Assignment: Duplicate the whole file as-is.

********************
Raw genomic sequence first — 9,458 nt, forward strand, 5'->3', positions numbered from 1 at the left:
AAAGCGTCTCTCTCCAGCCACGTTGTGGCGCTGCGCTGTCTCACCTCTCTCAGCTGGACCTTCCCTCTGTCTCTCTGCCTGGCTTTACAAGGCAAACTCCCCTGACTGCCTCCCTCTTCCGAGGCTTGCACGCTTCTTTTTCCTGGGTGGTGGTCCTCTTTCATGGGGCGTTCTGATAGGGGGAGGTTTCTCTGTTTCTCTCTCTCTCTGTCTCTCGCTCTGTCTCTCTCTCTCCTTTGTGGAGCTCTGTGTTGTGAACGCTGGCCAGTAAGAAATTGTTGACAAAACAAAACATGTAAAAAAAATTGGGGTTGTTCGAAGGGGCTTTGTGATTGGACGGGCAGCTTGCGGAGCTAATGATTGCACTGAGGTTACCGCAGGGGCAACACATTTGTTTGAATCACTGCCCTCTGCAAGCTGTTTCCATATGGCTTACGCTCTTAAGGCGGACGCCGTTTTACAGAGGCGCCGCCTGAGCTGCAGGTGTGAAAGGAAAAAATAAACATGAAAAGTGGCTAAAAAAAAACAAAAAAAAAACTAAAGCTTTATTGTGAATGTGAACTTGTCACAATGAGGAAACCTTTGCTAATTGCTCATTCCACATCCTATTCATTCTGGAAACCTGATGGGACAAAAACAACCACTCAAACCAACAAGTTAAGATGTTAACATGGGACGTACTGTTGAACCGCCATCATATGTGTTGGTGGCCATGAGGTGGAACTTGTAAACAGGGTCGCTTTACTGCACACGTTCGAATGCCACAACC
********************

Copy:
Raw genomic sequence first — 9,458 nt, forward strand, 5'->3', positions numbered from 1 at the left:
AAAGCGTCTCTCTCCAGCCACGTTGTGGCGCTGCGCTGTCTCACCTCTCTCAGCTGGACCTTCCCTCTGTCTCTCTGCCTGGCTTTACAAGGCAAACTCCCCTGACTGCCTCCCTCTTCCGAGGCTTGCACGCTTCTTTTTCCTGGGTGGTGGTCCTCTTTCATGGGGCGTTCTGATAGGGGGAGGTTTCTCTGTTTCTCTCTCTCTCTGTCTCTCGCTCTGTCTCTCTCTCTCCTTTGTGGAGCTCTGTGTTGTGAACGCTGGCCAGTAAGAAATTGTTGACAAAACAAAACATGTAAAAAAAATTGGGGTTGTTCGAAGGGGCTTTGTGATTGGACGGGCAGCTTGCGGAGCTAATGATTGCACTGAGGTTACCGCAGGGGCAACACATTTGTTTGAATCACTGCCCTCTGCAAGCTGTTTCCATATGGCTTACGCTCTTAAGGCGGACGCCGTTTTACAGAGGCGCCGCCTGAGCTGCAGGTGTGAAAGGAAAAAATAAACATGAAAAGTGGCTAAAAAAAAACAAAAAAAAAACTAAAGCTTTATTGTGAATGTGAACTTGTCACAATGAGGAAACCTTTGCTAATTGCTCATTCCACATCCTATTCATTCTGGAAACCTGATGGGACAAAAACAACCACTCAAACCAACAAGTTAAGATGTTAACATGGGACGTACTGTTGAACCGCCATCATATGTGTTGGTGGCCATGAGGTGGAACTTGTAAACAGGGTCGCTTTACTGCACACGTTCGAATGCCACAACC